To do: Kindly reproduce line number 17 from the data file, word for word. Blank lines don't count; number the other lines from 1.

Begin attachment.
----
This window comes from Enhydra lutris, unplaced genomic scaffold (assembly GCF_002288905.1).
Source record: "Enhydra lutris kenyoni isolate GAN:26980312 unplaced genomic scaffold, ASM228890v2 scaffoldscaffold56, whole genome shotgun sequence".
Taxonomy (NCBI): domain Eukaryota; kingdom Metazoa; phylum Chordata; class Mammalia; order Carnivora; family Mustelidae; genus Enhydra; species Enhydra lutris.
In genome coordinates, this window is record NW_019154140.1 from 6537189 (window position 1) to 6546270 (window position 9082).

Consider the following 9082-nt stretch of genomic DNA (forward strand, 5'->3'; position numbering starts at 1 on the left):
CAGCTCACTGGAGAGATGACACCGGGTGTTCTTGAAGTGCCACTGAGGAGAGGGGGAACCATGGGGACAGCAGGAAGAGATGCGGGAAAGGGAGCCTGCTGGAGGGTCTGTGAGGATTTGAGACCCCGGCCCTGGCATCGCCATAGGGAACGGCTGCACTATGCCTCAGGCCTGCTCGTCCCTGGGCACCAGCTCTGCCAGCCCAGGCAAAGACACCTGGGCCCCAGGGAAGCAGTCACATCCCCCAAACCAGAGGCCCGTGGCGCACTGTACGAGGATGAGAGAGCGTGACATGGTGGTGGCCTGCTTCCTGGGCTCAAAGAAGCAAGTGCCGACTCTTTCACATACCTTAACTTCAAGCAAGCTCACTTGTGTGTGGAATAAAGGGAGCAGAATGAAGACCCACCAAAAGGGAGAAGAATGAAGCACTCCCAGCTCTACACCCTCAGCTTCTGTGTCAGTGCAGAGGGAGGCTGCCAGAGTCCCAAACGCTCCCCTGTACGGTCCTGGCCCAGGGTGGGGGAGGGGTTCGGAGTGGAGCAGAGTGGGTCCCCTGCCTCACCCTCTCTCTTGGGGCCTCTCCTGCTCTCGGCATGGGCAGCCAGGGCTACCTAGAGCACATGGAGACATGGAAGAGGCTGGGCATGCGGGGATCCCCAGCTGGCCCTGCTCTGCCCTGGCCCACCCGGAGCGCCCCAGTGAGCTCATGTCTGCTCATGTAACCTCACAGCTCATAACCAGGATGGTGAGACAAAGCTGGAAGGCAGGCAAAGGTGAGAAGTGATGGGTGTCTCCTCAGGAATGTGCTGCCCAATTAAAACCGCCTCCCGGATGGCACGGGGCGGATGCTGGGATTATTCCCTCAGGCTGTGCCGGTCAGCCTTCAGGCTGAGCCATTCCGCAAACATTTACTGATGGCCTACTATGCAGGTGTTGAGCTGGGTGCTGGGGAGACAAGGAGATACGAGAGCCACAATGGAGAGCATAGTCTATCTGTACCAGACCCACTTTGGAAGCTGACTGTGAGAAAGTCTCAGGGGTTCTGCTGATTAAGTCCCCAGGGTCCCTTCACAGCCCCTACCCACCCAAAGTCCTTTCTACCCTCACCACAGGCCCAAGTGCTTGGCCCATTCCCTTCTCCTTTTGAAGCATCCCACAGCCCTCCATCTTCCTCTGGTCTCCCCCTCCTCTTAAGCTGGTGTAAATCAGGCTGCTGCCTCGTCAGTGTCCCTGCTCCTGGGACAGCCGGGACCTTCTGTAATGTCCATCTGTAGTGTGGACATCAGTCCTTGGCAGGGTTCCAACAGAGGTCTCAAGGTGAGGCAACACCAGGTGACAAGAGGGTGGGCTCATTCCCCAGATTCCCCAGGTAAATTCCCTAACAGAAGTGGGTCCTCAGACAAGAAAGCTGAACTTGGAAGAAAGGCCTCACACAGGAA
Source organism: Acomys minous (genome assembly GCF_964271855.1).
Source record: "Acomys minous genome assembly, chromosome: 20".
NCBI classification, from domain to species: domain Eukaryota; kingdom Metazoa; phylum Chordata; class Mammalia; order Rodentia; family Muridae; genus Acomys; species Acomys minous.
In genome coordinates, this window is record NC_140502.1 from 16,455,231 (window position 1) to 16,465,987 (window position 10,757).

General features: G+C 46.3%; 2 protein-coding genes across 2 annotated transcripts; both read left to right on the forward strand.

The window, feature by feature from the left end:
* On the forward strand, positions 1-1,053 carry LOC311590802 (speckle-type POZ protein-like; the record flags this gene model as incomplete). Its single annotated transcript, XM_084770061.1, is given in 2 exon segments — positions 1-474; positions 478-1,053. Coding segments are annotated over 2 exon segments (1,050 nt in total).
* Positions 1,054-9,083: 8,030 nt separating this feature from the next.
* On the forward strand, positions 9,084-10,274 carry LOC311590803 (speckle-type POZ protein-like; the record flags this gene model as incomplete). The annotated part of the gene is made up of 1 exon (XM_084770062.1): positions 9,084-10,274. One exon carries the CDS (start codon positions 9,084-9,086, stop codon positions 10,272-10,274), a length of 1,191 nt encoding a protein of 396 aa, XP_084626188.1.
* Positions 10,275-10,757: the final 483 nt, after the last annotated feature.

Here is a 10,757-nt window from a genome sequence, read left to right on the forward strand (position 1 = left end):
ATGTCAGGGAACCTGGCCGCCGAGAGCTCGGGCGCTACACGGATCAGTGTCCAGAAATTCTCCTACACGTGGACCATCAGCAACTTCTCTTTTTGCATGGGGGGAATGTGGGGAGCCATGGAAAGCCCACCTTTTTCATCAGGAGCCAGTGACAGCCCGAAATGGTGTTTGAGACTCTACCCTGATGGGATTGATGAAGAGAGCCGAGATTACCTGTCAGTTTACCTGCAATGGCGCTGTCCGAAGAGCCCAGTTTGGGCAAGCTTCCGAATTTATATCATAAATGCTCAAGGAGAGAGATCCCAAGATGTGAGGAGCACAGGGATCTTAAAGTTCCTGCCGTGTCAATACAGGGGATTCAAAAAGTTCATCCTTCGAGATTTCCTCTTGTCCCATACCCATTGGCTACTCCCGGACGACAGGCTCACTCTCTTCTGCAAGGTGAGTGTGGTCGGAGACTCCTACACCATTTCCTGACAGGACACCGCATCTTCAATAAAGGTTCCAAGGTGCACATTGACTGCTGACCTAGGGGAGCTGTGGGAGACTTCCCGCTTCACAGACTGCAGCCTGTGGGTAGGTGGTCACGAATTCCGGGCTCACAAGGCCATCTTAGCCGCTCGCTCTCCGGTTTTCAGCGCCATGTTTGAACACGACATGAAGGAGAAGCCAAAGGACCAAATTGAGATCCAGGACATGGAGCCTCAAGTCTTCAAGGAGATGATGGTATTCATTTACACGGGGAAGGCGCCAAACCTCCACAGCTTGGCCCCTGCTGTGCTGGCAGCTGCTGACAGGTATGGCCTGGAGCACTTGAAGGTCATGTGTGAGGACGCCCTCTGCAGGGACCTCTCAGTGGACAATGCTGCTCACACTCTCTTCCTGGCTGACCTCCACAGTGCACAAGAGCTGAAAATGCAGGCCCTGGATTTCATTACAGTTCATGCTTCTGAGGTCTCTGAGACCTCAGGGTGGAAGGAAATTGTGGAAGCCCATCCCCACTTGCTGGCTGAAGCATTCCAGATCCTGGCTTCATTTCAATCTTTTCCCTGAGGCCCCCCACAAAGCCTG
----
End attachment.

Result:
Here is a 10,757-nt window from a genome sequence, read left to right on the forward strand (position 1 = left end):